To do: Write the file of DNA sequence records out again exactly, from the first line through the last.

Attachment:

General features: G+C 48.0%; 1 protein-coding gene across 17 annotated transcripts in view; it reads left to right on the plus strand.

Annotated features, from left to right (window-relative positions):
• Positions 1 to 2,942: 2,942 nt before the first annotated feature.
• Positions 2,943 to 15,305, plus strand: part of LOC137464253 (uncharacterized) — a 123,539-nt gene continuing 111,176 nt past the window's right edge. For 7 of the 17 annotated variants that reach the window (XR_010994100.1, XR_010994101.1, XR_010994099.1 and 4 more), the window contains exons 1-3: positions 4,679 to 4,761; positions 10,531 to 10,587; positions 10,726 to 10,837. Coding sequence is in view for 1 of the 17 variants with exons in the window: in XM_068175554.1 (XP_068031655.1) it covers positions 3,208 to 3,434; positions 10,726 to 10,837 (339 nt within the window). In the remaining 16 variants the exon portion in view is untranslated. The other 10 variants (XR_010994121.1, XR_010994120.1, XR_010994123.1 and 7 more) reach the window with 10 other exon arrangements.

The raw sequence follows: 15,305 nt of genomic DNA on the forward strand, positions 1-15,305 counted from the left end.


General features: G+C 48.0%; 1 protein-coding gene across 17 annotated transcripts in view; it reads left to right on the plus strand.

Annotated features, from left to right (window-relative positions):
• Positions 1 to 2,942: 2,942 nt before the first annotated feature.
• Positions 2,943 to 15,305, plus strand: part of LOC137464253 (uncharacterized) — a 123,539-nt gene continuing 111,176 nt past the window's right edge. For 7 of the 17 annotated variants that reach the window (XR_010994100.1, XR_010994101.1, XR_010994099.1 and 4 more), the window contains exons 1-3: positions 4,679 to 4,761; positions 10,531 to 10,587; positions 10,726 to 10,837. Coding sequence is in view for 1 of the 17 variants with exons in the window: in XM_068175554.1 (XP_068031655.1) it covers positions 3,208 to 3,434; positions 10,726 to 10,837 (339 nt within the window). In the remaining 16 variants the exon portion in view is untranslated. The other 10 variants (XR_010994121.1, XR_010994120.1, XR_010994123.1 and 7 more) reach the window with 10 other exon arrangements.

The raw sequence follows: 15,305 nt of genomic DNA on the forward strand, positions 1-15,305 counted from the left end.